Monday, 9 December 2013

The Storm Surge: A Tale of Two Morecambe Bay Towns


Morecambe, Thursday 5th December as the westerlies pushed the surge.
Image: William Oliphant


Grange-over Sands, Thursday 5th December.
Image: Beth Pipe (@CumbrianRambler)


When the "storm surge" hit Morecambe Bay last Thursday, the media's focus was on the worst that Nature threw at the coastline and how it affected its inhabitants and property - but not every town suffered.

The two images above, sent to us by the Morecambe Bay Partnership, were taken at the same time on Thursday when the surge tide hit. The westerly wind pushed the storm into Morecambe but Grange was flat calm as it is sheltered from the west.

The Morecambe Bay Partnership is a small charity that makes big things happen for the Bay’s communities, working hard to bring benefits to the communities, heritage and environment around the Bay.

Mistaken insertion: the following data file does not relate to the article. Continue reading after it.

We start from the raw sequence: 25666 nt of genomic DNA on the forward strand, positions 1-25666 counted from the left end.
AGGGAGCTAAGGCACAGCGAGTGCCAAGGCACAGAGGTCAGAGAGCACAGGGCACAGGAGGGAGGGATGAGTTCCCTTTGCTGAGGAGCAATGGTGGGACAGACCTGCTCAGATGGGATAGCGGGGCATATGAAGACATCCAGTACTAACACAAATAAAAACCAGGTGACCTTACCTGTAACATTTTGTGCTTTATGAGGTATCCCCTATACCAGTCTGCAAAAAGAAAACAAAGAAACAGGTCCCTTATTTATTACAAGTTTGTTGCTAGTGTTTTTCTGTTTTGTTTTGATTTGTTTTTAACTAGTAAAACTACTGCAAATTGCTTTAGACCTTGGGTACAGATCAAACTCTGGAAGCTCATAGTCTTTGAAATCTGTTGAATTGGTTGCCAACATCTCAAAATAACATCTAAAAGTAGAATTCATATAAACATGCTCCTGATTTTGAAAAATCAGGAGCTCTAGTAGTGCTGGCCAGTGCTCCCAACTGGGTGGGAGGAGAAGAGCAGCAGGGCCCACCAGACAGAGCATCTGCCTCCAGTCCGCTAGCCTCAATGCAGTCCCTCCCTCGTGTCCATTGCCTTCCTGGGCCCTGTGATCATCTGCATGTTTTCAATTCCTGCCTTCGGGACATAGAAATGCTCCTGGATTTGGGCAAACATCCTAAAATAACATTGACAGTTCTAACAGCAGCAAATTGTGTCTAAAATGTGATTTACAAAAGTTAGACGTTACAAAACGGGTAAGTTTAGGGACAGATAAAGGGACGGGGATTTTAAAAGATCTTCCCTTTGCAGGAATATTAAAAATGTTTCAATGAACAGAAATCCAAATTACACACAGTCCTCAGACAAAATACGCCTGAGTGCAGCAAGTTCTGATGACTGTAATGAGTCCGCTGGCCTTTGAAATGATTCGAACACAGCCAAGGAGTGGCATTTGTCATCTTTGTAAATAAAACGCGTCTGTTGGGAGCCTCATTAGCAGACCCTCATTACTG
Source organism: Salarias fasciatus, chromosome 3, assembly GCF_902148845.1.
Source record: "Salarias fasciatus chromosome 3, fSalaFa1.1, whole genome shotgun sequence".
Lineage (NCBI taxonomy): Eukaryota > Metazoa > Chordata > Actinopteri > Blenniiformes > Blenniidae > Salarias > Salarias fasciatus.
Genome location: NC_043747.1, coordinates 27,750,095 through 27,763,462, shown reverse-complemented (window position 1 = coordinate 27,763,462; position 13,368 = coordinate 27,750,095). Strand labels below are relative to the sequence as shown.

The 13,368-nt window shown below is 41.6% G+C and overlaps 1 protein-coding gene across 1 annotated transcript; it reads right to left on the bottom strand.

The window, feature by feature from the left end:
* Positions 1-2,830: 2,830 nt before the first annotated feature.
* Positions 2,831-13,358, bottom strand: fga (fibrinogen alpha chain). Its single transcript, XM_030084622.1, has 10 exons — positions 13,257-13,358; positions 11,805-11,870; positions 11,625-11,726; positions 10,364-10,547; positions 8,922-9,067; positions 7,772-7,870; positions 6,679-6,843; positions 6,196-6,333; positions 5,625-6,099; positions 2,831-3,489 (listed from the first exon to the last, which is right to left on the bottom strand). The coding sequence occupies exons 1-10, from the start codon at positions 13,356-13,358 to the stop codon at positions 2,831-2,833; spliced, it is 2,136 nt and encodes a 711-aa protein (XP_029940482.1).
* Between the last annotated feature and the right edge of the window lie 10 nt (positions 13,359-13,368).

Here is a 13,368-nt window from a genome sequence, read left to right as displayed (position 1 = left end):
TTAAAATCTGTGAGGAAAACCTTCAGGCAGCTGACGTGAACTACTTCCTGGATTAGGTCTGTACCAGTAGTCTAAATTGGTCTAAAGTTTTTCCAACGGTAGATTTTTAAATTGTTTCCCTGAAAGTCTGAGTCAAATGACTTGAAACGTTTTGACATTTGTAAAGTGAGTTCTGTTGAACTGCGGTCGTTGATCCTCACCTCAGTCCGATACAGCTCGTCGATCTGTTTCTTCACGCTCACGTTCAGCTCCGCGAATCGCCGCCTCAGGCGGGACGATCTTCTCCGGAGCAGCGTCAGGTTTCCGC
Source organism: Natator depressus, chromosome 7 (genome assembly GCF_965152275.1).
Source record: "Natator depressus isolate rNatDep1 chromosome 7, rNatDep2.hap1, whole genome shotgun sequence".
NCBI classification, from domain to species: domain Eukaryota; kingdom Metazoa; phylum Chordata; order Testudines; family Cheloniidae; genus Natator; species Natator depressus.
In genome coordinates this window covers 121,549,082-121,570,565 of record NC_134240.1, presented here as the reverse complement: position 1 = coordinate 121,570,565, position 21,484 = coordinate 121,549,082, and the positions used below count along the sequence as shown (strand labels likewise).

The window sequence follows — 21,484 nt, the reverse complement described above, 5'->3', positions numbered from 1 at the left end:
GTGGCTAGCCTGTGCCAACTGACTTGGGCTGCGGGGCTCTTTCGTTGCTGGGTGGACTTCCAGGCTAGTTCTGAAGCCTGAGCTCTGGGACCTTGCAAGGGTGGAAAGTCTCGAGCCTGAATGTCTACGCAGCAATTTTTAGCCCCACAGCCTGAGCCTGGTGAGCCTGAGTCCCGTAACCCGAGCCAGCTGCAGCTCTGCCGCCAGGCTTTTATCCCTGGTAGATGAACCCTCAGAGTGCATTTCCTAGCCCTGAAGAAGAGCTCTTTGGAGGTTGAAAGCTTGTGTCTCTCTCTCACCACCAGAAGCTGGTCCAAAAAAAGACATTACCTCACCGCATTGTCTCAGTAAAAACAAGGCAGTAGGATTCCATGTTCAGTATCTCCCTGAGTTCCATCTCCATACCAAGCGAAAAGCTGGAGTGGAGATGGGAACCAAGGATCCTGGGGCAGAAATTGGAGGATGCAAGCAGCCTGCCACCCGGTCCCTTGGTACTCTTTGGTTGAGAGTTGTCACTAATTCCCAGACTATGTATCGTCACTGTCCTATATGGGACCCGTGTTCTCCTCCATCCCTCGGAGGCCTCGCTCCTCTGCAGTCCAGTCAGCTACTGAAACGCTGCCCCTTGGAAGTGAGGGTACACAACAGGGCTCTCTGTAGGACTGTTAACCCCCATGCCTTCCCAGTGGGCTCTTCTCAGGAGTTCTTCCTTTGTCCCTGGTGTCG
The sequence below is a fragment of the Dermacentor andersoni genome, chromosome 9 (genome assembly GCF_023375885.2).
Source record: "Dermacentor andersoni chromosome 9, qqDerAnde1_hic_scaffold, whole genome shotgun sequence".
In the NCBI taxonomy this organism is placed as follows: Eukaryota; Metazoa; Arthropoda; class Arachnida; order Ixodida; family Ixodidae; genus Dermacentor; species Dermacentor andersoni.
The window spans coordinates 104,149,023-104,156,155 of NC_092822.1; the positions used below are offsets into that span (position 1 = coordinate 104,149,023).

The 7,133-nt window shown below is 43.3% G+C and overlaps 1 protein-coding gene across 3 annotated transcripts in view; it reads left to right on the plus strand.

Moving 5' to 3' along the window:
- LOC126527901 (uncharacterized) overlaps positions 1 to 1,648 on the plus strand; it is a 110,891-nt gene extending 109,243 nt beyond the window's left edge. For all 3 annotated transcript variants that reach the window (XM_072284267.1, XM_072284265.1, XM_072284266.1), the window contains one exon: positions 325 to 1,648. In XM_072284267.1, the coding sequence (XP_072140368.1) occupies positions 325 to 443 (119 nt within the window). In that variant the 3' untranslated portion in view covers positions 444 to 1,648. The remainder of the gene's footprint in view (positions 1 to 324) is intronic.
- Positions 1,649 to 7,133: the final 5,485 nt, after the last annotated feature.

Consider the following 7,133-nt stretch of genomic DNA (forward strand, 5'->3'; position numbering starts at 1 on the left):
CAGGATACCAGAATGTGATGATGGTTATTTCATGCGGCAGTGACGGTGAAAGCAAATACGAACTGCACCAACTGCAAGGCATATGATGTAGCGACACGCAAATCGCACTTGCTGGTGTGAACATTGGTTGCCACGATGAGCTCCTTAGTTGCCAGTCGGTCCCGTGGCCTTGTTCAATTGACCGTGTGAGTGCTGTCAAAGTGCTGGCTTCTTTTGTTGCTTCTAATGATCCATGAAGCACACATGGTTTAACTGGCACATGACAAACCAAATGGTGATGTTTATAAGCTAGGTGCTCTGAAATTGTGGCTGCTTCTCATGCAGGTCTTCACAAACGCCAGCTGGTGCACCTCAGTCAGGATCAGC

“These two images are taken just nine miles apart, but seem worlds away, notes Susannah Bleakley, Executive Director at the Partnership. "Grange is having a beautiful day with a full tide up to the promenade, but it’s mayhem in Morecambe which is facing west and feels the full force of the storm.”

"Fetch is also relevant, the distance that a wind has blown before it reaches the shore.  A longer fetch means a bigger sea. A storm surge happens when low pressure, high wind and high tides coincide."

Web: www.morecambebay.org.ukTwitter: @_MBay

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